Director: Tom McCarthy
Writer: Josh Singer, Tom McCarthy
Cast: Mark Ruffalo, Michael Keaton, Rachel McAdams, Liev Schreiber, John Slattery, Brian d’Arcy James, Stanley Tucci, Jamey Sheridan, Billy Crudup
Seen on: 13.3.2016
Robby (Michael Keaton) runs the Spotlight department of the Boston Globe, meaning he and his team – consisting of Mike (Mark Ruffalo), Sacha (Rachel McAdams) and Matt (Brian d’Arcy James) – do in-depth research to uncover the big stories while not getting bogged down in the day-to-day business of writing news articles. When the Globe hires Marty (Liev Schreiber) as the new editor-in-chief, Marty asks the Spotlight team to dive into the story of child abuse by a catholic priest. The more they dig, the more they start to uncover until it becomes clear that the problem runs much deeper than just one priest.
Spotlight was an engaging film with great performances and about an important topic. I don’t know if you can say that you enjoyed a story about systematic abuse, but watching Spotlight it’s probably the closest you’ll ever gonna get to that.
From today’s perspective it seems surprising that the discoveries of the Spotlight team came so much as a surprise to everyone. Haven’t we been joking (for better or worse) about molesting priests since about forever? But then again, the Spotlight team also uncovered decades of research about that very phenomenon and that hadn’t changed then. I doubt that it has changed in the past 15 years either. The catholic church still operates within their own perimeters and I’m sure that more often than not the systematic cover-up of child abuse (and other offenses) persists. So Spotlight’s reminder of just that can’t hurt.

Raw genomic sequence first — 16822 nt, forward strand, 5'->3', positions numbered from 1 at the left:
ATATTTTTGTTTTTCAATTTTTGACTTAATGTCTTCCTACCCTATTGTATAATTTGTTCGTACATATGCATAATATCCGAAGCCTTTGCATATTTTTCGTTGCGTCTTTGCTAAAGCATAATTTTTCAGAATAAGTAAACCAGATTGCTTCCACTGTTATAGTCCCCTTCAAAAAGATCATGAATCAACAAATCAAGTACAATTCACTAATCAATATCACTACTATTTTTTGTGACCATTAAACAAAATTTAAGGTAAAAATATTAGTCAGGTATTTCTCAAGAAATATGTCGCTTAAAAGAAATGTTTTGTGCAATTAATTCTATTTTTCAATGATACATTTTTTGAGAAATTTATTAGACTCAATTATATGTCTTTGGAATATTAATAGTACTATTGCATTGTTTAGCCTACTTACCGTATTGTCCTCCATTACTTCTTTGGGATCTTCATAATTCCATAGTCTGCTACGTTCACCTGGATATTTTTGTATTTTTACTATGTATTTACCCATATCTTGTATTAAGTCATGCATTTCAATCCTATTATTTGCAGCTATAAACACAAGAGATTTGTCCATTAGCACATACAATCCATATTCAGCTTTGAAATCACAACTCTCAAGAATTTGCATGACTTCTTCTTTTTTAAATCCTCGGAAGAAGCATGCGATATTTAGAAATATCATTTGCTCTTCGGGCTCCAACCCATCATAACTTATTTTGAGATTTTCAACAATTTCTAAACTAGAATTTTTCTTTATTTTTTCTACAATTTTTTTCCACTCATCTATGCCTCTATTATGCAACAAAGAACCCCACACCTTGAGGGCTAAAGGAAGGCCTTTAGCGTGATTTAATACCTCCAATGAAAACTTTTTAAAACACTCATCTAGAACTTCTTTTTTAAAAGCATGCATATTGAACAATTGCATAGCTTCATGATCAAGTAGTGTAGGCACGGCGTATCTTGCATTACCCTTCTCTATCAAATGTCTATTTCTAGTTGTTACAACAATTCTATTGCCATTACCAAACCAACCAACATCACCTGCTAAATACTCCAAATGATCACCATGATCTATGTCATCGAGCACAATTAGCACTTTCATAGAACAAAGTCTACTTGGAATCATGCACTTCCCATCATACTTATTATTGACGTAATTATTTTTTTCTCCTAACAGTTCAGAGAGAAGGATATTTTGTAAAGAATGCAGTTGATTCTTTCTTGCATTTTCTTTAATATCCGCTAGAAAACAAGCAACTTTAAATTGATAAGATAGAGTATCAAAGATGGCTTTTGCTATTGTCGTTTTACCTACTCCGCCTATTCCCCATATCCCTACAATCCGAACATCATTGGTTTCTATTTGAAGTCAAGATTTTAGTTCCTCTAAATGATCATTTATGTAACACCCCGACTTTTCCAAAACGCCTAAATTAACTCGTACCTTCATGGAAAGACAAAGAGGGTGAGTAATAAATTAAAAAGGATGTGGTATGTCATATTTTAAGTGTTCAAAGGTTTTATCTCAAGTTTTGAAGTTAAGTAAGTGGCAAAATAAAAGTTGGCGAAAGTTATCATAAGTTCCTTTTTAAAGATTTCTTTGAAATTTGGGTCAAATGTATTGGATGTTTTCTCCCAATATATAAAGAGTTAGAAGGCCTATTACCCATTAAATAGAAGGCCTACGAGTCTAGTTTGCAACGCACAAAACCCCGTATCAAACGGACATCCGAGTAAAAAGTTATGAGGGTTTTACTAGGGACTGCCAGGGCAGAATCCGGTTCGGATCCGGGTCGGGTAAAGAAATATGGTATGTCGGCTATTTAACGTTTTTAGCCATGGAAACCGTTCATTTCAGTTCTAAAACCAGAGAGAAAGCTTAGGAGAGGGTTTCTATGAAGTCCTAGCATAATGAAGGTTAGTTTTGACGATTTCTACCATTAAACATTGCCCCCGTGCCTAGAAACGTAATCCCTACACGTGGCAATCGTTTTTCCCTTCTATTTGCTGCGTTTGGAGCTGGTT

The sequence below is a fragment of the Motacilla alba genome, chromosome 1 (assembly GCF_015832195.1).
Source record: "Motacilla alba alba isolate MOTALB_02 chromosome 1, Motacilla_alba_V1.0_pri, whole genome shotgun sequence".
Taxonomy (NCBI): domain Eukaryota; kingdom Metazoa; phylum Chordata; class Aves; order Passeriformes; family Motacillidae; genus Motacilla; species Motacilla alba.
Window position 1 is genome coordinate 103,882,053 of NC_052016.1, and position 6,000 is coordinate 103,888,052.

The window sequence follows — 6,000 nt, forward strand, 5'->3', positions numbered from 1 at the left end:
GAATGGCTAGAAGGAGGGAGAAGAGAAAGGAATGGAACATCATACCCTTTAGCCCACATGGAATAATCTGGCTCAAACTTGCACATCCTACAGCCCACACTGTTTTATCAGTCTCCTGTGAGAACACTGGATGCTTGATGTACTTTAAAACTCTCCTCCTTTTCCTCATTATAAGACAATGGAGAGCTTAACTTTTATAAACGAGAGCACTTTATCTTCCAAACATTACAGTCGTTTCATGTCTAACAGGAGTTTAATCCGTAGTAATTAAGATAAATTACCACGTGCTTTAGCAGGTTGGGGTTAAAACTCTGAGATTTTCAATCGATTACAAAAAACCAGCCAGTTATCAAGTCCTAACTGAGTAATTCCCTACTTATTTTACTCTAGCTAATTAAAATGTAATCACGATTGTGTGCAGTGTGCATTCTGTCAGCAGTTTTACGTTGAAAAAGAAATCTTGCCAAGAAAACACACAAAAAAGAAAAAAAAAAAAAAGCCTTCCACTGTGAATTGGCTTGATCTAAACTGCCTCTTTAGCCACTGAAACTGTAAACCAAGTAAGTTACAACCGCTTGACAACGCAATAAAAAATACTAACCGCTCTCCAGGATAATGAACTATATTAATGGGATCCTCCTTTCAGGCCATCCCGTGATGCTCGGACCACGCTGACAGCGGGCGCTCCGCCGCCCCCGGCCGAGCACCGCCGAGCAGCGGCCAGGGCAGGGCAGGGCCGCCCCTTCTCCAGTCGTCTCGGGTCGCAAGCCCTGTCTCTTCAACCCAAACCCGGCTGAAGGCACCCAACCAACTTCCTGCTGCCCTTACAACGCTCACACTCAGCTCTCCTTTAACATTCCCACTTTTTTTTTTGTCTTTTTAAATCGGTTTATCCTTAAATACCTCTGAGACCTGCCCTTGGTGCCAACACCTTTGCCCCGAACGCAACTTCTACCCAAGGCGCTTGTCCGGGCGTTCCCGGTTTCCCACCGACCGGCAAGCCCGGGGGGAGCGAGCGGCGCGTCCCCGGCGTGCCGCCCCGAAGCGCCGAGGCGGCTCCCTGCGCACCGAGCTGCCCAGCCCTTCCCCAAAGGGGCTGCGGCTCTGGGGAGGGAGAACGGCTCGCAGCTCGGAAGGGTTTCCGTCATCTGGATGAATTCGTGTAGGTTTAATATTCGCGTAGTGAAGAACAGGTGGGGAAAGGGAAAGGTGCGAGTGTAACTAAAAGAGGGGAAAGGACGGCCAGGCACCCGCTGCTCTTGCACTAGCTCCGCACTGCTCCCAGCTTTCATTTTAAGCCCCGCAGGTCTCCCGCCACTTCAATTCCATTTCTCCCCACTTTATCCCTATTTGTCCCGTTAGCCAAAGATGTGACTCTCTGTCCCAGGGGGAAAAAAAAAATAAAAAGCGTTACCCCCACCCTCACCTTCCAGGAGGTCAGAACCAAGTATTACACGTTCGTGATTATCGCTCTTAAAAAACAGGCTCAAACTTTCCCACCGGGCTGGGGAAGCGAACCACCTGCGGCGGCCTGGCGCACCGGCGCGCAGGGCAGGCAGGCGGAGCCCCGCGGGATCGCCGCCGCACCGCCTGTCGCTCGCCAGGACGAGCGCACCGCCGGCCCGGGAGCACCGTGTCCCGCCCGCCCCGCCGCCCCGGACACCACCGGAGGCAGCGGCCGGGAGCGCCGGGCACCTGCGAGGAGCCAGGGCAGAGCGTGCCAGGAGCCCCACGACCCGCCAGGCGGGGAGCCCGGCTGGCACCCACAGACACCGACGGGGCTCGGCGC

And while I do have to surpress that urge to say that all of that is old news, isn’t it, I very much appreciated the fact that they made it perfectly clear that this is not about the horrific crime of independent predators who just happen to be priests, but that it is about a system by the catholic church that is built to protect and shield these abusers and ultimately leads to giving the abusers freedom to abuse again and again. (And I’m telling you, Liev Schreiber in that role saying intelligent things like that was more than enough to make my knees wobbly. But that was just a bonus.)
Generally the cast was strong and they all got their moments to shine, to be particularly outraged and/or to have their say. Unfortunately it is Rachel McAdams – already the only woman in the men’s club that is the film – who falls behind in that respect. Not because she was worse than the rest but because the script didn’t afford her the luxury it gave the others.
Apart from that, though, there is very little to fault the movie with. It’s an engaging piece of film that certainly had me hooked from the first to the last moment. I’m glad that I don’t have much trust in the church as an institution, because if I had any to begin with, the movies would have probably severly shaken it.